Chloride Contamination of Kansas Water Supply Inevitable, Report Says

New USGS modeling report describes chloride movement in the area's aquifer

Wichita Kansas Chloride Groundwater Contamination USGS Model

Chloride contamination of Wichita, Kan.’s, water supply wells is inevitable unless actions are taken, according to U.S. Geological Survey (USGS) scientists and authors of a new modeling report describing chloride movement in the area's aquifer.

Possible actions include pumping to remove the plume of high-chloride groundwater, and increased artificial recharge of water into the aquifer to slow the movement of chloride. On the other hand, increased pumping of well water and agricultural water will increase the rate of chloride movement.

The USGS model was developed in cooperation with the city of Wichita to assist resource managers in making decisions on how to best protect the city’s water resources. If chloride levels are high, the water is less usable as a drinking water source and for crop irrigation without additional treatment.

Past oil and gas activities near Burrton, Kan., resulted in a plume of high-chloride groundwater northwest of the Wichita well field, which is an area that encompasses most of the groundwater wells used by the city of Wichita. The chloride plume is currently moving toward that well field, threatening the part of the Equus Beds aquifer that supplies water to city and agricultural users. A new report and animations simulating chloride movement are available online.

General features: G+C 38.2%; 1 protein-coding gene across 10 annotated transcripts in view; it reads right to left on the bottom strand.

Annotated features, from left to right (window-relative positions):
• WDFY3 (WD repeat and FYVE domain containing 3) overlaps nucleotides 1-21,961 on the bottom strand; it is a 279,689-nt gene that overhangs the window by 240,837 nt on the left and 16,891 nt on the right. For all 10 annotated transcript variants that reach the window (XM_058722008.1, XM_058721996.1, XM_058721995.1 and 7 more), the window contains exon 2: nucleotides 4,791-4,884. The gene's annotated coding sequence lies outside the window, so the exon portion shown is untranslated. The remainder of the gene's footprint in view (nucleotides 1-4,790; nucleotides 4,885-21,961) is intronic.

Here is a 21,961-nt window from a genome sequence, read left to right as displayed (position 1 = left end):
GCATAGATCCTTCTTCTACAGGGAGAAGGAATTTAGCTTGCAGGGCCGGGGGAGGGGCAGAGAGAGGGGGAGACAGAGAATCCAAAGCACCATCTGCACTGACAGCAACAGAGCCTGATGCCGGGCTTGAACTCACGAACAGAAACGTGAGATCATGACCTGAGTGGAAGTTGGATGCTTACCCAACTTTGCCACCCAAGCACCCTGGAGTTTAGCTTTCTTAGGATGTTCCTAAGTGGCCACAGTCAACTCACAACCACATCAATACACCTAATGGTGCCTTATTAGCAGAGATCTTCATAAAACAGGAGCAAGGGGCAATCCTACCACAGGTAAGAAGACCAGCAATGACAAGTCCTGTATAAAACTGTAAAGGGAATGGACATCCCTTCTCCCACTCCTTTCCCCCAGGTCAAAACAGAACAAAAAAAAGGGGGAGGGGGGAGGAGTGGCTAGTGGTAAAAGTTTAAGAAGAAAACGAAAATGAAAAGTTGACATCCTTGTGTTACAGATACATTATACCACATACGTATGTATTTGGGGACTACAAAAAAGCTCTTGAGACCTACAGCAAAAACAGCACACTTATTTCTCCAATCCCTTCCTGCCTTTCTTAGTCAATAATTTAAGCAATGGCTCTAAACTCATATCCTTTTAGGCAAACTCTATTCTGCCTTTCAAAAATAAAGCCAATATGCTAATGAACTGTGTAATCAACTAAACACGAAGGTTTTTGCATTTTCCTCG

The USGS chloride-transport model was prepared as part of the city of Wichita’s Equus Beds Aquifer Storage and Recovery (ASR) project, an effort to increase the amount of groundwater storage and maintain the water quality in the aquifer by artificially recharging treated water from the Little Arkansas River into the aquifer.

The USGS model simulated chloride transport from 1990 to 2008, and was used to test how various theoretical well field management scenarios affect groundwater levels and chloride movement toward the Wichita well field.

USGS will continue to work with the city of Wichita to maintain and update the model as more data about the Equus Beds aquifer are collected.

U.S. Geological Survey

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